Nov. 17 (Bloomberg) — Today's papers are filled with tributes to the scholarly contributions of Milton Friedman, who died yesterday at the age of 94.
They note how the great economist invented modern monetarism and vanquished orthodox Keynesianism with a single phrase: "Inflation is always and everywhere a monetary phenomenon." He also inspired former Federal Reserve Chairman Paul Volcker to push interest rates to the sky to stop inflation, an event whose benefits we still see in the shape of the yield curve today.
Yet there is something Friedman did that is less talked about: He showed us how free markets can be humane.
Consider how Americans have viewed economics for the past 75 years — the period since Franklin Delano Roosevelt blamed the Great Depression on "princes of property." Americans have always understood that free marketeers may have valid arguments. For decades, though, profit was generally considered corrupting. You made money so you could move on and do good in other areas, such as government or charity.
Not only Marxists, but also the mainstream believed this. In 1958, Friedman's own academic home, the University of Chicago, published a book titled "The Perils of Prosperity." Traditional market theories were perceived to be cold, anti-people.
As for free marketeers themselves, they were likewise deemed heartless. I grew up in Chicago's Hyde Park, not far from Friedman's economics department at the University of Chicago. Even as a child, I was aware that people beat a path around that department's doors.
Earned Income Tax Credit
What Friedman was doing all that time was methodically demonstrating how market-oriented thought was more humane than any charity — not to mention welfare.
The performance happened, first of all, on a professional level. In the 1960s, appalled at welfare, he floated the concept of a negative income tax to replace it. Such a tax would encourage people to work and help their families in the longer term, according to Friedman. The Earned Income Tax Credit has its problems, yet it has reduced unemployment. By the Clinton era, the EITC, a version of Friedman's concept, had become a favorite policy tool of the Democratic Party.
In the 1970s — to much outrage — some of Friedman's colleagues and former students, influenced by his ideas, persuaded General Augusto Pinochet to privatize and liberalize Chile's economy. Friedman believed that free markets would bring greater freedom and better living standards in what was then a stricken country. In the years since, Chile has indeed recovered its democracy, and its economic-growth rate has outpaced that of the rest of Latin America.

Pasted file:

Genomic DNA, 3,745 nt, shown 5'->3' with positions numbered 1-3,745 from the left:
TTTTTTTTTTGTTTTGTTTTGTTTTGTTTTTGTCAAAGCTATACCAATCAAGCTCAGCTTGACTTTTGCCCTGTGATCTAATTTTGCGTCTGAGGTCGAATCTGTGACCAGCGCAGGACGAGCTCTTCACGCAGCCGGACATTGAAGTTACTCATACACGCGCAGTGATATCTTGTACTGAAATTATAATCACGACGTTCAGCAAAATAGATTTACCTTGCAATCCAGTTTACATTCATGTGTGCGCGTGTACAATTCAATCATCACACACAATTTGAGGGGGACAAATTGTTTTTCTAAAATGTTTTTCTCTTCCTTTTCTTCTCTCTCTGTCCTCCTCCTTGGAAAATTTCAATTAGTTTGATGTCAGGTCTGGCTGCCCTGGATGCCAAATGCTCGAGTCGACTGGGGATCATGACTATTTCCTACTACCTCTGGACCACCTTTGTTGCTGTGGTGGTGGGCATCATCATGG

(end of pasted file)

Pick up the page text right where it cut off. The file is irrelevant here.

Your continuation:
The 2006 World Health Report, published by the World Health Organization, shows the chances of a Chilean dying before the age of 5 is nine in 1,000, compared with 28 in 1,000 for Mexico and eight in 1,000 for the U.S. Even by the nonprofit sector's measures, the Chile that Friedmanites formed is a success.
Friedman's personal humanity shouldn't be overlooked. The 1976 Nobel laureate and author of "Capitalism and Freedom," the book he wrote with his wife Rose, had enough financial resources to create a school-voucher foundation in 1996, targeting the poorest children. Such programs have proliferated in the past 10 years in the U.S.
He was a great teacher, though a no-nonsense critic. Once I hazarded that a certain bit of tax legislation was imperfect — "Any tax cut is good," he snapped back.
Stick to Knitting
Another time a friend told him I was thinking of starting a nonprofit organization. Friedman wrote to me to say there were too many charities in the world. "One of my main reasons for favoring elimination of the death tax is because doing so would reduce the flow of funds into nonprofit areas," he wrote in the letter. "It would lead to a larger fraction of accumulated wealth being invested in productive enterprises."
The message: If markets needed fighting for, I should stick to my knitting — "You will do more in this direction by your writing than by your organizing."
There was always a strong sense of friendship emanating from him and Rose. Though he really didn't know me well, he invited me and my children to visit them in their San Francisco apartment. We still have the Polaroid photos of our boys posing with the Friedmans. I wasn't the only one: The Friedmans have helped push forward the careers of hundreds of people, with free-market advice and affection.
I learned of Friedman's death after a lunch at the Council on Foreign Relations for Muhammad Yunus, the winner of this year's Nobel Peace Prize. Yunus won it for making micro-lending to the poor a global phenomenon through his Grameen Bank in Bangladesh.
'Never Seek a Job'
There were for-profit and not-for-profit people in the audience — two different worlds. Yet when Yunus said, "I'm not saying that money is dirty," every head in the room nodded. We all nodded again when Yunus said a good maxim would be "I shall never seek a job" — meaning that even beggars should think about creating businesses, not just taking positions provided by others.
To us, these arguments seemed almost obvious. Yet Yunus, like so many, would have found it harder to voice such views if Friedman hadn't done so before him.
(Amity Shlaes is a visiting senior fellow at the Council on Foreign Relations. The views expressed here are her own.)
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